The RoundView has built upon the rigour, research and systems thinking of The Natural Step, and owes a great debt to this valuable work. The key difference is that in the RoundView, there is a systematic and rigorous formulation of a set of positive Guidelines. These can be seen as polar opposites to the ‘Misguided Lines’ – which show us what we need to stop doing. Developing a set of Guidelines and Misguided Lines that could act as poles enabled us to develop the RoundView evaluation tool (which is designed to enable a systematic way of evaluating if something is heading towards or away from whole system sustainability). In the Natural Step, sustainability principles are formulated as not violating the system conditions for sustainability. There is no distinct, positive formulation of what we should be working towards.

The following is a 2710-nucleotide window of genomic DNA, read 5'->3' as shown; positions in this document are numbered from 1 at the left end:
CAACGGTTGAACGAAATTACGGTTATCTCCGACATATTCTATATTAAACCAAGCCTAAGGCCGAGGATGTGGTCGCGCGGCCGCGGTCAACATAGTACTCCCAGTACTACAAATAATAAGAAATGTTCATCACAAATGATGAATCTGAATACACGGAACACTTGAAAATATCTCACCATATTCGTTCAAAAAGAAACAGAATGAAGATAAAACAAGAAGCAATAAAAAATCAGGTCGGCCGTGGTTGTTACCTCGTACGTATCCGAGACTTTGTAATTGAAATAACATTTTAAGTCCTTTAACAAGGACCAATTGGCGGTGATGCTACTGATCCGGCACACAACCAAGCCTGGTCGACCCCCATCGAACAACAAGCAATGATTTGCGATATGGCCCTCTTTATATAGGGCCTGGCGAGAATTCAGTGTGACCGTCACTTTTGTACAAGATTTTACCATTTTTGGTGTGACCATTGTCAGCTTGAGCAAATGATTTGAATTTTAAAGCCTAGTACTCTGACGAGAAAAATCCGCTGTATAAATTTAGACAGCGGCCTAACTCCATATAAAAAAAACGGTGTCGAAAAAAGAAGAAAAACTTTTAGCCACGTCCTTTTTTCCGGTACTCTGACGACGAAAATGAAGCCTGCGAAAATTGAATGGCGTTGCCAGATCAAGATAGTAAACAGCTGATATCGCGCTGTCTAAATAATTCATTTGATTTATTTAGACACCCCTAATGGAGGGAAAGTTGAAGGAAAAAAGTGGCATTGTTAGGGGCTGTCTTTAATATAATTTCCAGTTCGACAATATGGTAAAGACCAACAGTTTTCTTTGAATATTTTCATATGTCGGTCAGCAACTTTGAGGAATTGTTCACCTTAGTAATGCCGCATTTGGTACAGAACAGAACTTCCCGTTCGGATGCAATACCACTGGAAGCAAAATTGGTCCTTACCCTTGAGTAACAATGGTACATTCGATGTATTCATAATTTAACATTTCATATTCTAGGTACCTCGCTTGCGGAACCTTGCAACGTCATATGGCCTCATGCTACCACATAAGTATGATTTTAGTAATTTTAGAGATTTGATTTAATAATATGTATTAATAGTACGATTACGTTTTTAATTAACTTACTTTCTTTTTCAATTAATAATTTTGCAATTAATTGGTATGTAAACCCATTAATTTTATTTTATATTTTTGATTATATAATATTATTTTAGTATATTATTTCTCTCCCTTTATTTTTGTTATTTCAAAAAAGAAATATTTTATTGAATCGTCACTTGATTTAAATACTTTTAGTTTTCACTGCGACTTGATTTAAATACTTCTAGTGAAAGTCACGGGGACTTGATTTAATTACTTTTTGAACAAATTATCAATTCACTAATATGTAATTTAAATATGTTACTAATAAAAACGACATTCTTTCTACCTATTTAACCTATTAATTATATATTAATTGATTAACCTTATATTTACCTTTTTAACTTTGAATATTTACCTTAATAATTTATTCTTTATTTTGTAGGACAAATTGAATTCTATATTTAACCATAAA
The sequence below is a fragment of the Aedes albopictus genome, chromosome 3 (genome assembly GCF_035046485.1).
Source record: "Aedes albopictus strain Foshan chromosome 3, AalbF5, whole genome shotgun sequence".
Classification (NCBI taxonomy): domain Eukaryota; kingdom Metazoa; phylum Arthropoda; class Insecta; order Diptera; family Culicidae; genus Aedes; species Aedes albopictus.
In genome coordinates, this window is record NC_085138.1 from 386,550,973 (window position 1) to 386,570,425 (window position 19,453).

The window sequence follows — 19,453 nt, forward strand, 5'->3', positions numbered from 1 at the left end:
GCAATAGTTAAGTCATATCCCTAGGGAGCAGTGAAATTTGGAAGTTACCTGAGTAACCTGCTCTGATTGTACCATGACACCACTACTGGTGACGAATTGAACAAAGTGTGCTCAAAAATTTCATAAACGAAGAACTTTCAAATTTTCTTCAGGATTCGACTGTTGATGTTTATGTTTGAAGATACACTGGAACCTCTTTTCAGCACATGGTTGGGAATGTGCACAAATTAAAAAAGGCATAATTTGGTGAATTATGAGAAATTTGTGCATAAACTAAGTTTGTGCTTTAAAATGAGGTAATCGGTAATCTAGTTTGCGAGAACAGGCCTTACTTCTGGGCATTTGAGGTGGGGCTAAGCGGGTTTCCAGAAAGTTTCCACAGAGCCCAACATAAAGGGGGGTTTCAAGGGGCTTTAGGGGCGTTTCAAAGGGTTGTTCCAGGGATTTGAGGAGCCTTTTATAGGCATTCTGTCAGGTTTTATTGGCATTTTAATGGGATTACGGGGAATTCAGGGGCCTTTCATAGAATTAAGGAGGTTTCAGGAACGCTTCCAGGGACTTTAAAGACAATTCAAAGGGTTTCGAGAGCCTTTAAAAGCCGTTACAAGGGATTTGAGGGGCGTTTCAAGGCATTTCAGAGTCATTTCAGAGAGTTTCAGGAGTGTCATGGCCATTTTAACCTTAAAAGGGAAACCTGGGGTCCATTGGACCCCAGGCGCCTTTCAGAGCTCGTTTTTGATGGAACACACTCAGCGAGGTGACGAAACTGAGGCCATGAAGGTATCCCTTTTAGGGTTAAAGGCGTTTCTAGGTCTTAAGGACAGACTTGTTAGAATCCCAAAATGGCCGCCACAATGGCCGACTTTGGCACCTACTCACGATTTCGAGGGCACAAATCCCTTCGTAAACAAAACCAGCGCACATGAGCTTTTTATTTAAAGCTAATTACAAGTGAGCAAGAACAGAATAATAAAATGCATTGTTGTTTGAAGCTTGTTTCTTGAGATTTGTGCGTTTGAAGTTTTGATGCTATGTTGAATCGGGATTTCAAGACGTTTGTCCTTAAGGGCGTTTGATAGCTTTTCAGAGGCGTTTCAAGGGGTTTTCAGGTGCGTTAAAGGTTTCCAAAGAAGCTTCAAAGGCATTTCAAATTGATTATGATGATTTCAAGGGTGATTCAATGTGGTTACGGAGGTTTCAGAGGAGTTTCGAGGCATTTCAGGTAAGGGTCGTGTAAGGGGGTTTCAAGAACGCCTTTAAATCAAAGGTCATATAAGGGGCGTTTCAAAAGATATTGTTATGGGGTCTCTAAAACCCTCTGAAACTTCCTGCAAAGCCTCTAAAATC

The first two Misguided lines of the RoundView (Overwhelm and Poison) are reformulations of the first two system conditions of The Natural Step. This emerged from an attempt to improve accessibility and to develop a set of clear graphics that showed the concepts of how we act unsustainably on a whole system level, whilst maintaining the robustness of the links between the Guidelines and the underlying scientific principles that have been clearly identified and described in The Natural Step. The RoundView Misguided Lines looking at material flows focus more on the mechanism of harm than on the the source of the materials, which is what the Natural Step’s system conditions focus on.
To read more about these difference, you might like to read this report from the research that helped develop the RoundView: Scaling-up – Learning to embed sustainability skills and knowledge in the workplace.